Landlords and tenants of commercial premises are often confused about whether tenants should pay GST on top of outgoings which did not include GST.
Water, rates and land tax are examples of outgoings a landlord pays to operate their premises, for which they do not pay an additional charge for GST.
When passing on those amounts to the tenant as recoverable outgoings, the landlord often adds a charge for GST on top of the outgoings even though the landlord has not paid GST itself.
And, understandably, tenants frequently ask how this can be correct.
Partner Kristy Dorney explains the question is best answered by looking at the transaction in the following context:
So, the landlord is not looking to make a profit by adding GST to the outgoings. Rather, the landlord is passing on a charge it has incurred for GST in the same way it does all other outgoings.
The transaction described above represents the majority of the leases we see. However, before charging GST on GST-free or exempt outgoings, the landlord should consult their tax adviser about whether the landlord is liable to pay GST on the outgoings recovery paid to it by the tenant. In some cases, GST may not be payable on the landlord's supply to the tenant. Then, the tenant should not be charged GST.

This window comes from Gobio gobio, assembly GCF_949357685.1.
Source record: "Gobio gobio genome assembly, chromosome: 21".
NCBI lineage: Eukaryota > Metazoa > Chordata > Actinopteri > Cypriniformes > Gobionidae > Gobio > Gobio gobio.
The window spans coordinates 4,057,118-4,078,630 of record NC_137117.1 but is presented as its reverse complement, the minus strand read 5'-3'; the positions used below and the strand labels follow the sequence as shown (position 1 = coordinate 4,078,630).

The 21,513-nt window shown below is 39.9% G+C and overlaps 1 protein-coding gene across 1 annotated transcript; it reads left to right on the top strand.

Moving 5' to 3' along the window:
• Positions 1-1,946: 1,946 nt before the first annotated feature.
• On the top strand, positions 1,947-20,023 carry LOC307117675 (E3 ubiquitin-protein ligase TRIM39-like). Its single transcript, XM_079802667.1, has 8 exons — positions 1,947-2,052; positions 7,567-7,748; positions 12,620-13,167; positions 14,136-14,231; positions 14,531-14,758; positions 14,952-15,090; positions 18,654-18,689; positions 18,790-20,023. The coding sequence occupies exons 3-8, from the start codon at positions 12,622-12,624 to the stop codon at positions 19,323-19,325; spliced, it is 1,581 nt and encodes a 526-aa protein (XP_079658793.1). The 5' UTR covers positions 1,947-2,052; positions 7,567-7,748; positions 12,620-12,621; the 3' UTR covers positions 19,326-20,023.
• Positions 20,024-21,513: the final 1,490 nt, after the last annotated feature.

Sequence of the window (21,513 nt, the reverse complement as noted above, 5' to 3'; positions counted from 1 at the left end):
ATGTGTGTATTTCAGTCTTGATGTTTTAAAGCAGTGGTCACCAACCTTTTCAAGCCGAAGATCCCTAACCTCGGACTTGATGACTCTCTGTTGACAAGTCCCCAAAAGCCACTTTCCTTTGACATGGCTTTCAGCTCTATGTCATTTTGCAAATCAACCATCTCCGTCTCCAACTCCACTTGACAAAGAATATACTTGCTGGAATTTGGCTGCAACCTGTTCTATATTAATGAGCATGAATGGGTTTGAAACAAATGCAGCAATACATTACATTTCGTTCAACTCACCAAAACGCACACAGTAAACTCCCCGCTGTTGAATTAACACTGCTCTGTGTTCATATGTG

Each landlord and tenant's unique circumstances should be considered first. Only if the answer to this is yes and the lease contains an appropriate GST recovery clause can the landlord recover its GST liability from the tenant.
This ATO tax ruling also provides some useful guidance.
As an aside, the landlord must also observe any terms of the lease and any applicable Retail Shop Lease legislative provisions which may also impact upon the rights of the landlord to recover outgoings. In some cases, a failure to observe these provisions may result in the landlord losing any right to recover outgoings and GST altogether.